I did quite a lot of that when I was living in Sarawak, Borneo. An early day would see me on the beach watching a Chinese Egret, Malaysian Plover or waders sporting summer colors (in the correct season) from as early as 6:30am; I'd be at my desk just as the tropical sun starts to warm up by 8:00am. It makes for an enjoyable day at work too.

The Hafrsjord birding circuit, with mange mange takk to Neil, Inger and Hera (Map from, I added the red squares).

Having arrived in Norway last May, my birding clock has been somewhat skewed and requiring adjustment. New place, different seasons and timings had me birdwatched much less than before. Therefore it was with great joy when a local birding couple Neil and Inger (and their daughter, Hera) offered to show me around Hafrsfjord, a location 10mins drive from the house. Though I've been going there before several time, nothing beats personal insights. Everyplace seems a great place to birdwatch being a new birder here, however knowing a proper place to park can make or break that well-planned outing.

Northern Pintail at Sommevagen, apparently it's been around for the past few years. High on the list of lookouts of local birders are American Teal and American Widgeon.

One Sunday morning, we met at Mollebukta near Three Swords and set off on our way for my birdwatching orientation around Hafrsfjord. We covered all the great places where interesting records have been made by local birders. Most importantly a detailed low-down on what species to expect, which roads to take, and where to park without raising the ire of farmers and local residents. There's a fine line dividing birders and farmers here in Norway, I'm not going to be the person crossing it at this early stage of Norway birding.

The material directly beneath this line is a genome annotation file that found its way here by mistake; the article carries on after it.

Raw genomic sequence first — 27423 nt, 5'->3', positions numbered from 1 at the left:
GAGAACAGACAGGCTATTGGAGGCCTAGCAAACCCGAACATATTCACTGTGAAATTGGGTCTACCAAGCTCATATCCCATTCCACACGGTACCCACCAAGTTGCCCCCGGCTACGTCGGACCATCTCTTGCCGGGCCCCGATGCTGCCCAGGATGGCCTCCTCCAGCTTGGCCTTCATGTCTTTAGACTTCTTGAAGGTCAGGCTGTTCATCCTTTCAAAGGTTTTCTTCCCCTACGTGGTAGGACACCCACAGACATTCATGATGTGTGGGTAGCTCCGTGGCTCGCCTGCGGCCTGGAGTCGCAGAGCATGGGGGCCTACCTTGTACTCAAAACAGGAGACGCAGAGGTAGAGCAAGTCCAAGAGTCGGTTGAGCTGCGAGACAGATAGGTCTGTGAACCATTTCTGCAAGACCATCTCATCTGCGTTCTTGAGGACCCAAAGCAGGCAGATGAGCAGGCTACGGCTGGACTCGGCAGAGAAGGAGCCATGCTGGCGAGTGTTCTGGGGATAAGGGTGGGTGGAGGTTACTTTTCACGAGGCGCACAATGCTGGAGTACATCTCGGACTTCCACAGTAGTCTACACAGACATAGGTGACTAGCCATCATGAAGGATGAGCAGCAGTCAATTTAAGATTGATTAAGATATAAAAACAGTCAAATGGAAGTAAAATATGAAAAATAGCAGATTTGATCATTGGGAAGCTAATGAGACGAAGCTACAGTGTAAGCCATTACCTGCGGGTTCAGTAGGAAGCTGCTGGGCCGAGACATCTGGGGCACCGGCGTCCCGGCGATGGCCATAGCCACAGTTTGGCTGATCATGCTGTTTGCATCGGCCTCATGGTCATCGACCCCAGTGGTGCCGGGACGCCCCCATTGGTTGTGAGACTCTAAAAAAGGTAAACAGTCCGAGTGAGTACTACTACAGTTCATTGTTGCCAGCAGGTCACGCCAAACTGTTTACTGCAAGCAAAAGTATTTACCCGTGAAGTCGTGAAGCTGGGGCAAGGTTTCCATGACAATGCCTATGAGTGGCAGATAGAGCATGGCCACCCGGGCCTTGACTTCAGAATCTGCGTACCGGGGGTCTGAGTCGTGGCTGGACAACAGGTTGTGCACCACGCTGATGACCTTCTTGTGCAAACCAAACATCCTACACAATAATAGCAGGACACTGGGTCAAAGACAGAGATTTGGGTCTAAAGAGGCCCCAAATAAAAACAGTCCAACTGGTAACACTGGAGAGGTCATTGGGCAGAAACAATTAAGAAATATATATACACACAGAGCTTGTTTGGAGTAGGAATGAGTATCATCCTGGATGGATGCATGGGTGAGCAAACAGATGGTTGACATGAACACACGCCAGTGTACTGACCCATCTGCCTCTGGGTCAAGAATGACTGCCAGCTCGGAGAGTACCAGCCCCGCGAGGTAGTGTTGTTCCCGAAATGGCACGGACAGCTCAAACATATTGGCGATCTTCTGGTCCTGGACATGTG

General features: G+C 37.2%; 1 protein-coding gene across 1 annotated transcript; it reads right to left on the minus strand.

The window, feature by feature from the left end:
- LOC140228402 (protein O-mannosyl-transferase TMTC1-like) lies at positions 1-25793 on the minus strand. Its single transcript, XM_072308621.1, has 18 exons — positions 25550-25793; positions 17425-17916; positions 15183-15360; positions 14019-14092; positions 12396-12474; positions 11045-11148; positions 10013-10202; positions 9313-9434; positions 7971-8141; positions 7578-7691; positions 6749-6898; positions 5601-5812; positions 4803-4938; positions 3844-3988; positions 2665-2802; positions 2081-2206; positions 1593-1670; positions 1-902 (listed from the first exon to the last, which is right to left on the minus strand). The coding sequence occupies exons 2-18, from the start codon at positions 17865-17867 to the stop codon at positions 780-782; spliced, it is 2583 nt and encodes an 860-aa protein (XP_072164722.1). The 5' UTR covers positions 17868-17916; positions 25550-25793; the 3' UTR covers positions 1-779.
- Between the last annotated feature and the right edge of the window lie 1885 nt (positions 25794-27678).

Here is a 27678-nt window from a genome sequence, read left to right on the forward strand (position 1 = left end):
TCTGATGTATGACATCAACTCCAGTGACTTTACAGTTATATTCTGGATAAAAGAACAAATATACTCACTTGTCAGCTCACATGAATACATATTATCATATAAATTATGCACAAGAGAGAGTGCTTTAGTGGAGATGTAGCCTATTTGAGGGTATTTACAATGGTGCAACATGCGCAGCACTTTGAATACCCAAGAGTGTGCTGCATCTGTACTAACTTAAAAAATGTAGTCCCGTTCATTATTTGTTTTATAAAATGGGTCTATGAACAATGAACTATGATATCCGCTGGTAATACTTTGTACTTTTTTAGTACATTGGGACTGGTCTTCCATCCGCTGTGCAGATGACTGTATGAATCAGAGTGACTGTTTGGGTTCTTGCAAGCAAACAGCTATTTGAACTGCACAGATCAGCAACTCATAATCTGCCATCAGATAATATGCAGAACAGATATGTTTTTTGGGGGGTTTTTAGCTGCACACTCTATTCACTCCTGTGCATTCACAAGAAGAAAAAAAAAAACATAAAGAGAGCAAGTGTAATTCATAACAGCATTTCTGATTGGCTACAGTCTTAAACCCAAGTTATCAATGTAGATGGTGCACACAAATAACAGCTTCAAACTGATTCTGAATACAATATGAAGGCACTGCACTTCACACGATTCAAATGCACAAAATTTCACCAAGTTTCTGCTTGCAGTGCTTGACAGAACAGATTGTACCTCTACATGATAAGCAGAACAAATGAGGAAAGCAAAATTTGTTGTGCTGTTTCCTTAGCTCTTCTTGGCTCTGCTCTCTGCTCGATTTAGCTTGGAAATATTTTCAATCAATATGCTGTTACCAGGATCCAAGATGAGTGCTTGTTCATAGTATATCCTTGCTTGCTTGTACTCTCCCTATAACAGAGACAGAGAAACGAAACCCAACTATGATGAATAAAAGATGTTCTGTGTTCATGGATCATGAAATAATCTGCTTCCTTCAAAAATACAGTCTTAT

Velvet Scoter which can be seen from many of the stops, they tend to be more relaxed towards the end of the day and can be seen frolicking close to shore just before sunset.

Sommevagen has ducks, waders and waterbirds on offer; this was the first site I noticed as I was passing the airport on the way to the hotel when I visited Stavanger for the first time in my life for that job interview. The rest they say is "Birding! Fuglekikker!"

Within less that 4 hours of a sunny Sunday, we stopped by Stokkavatnet (Water Rail was sighted here in recent times), Revsheim (we spotted Velvet Scoter, Northern Teal, Northern Pintail, Great Cormorant, Red-breasted Merganser, waterbirds), Pighella (nesting Arctic Tern last year), Smavagen (Shelduck and waders), Kolnes North (waders), Kolnes South (waders), Sommevagen (Kitiwake, waders, ducks), Sornesvagen (nesting European Nuthatch, divers, cormorants) and last but not least Granebukta (gulls, waders, waterbirds). All these places have convenient parking areas with the exception of Kolnes which requires some judicious placement of the vehicle along the verge to avoid being trampled upon by farm equipment.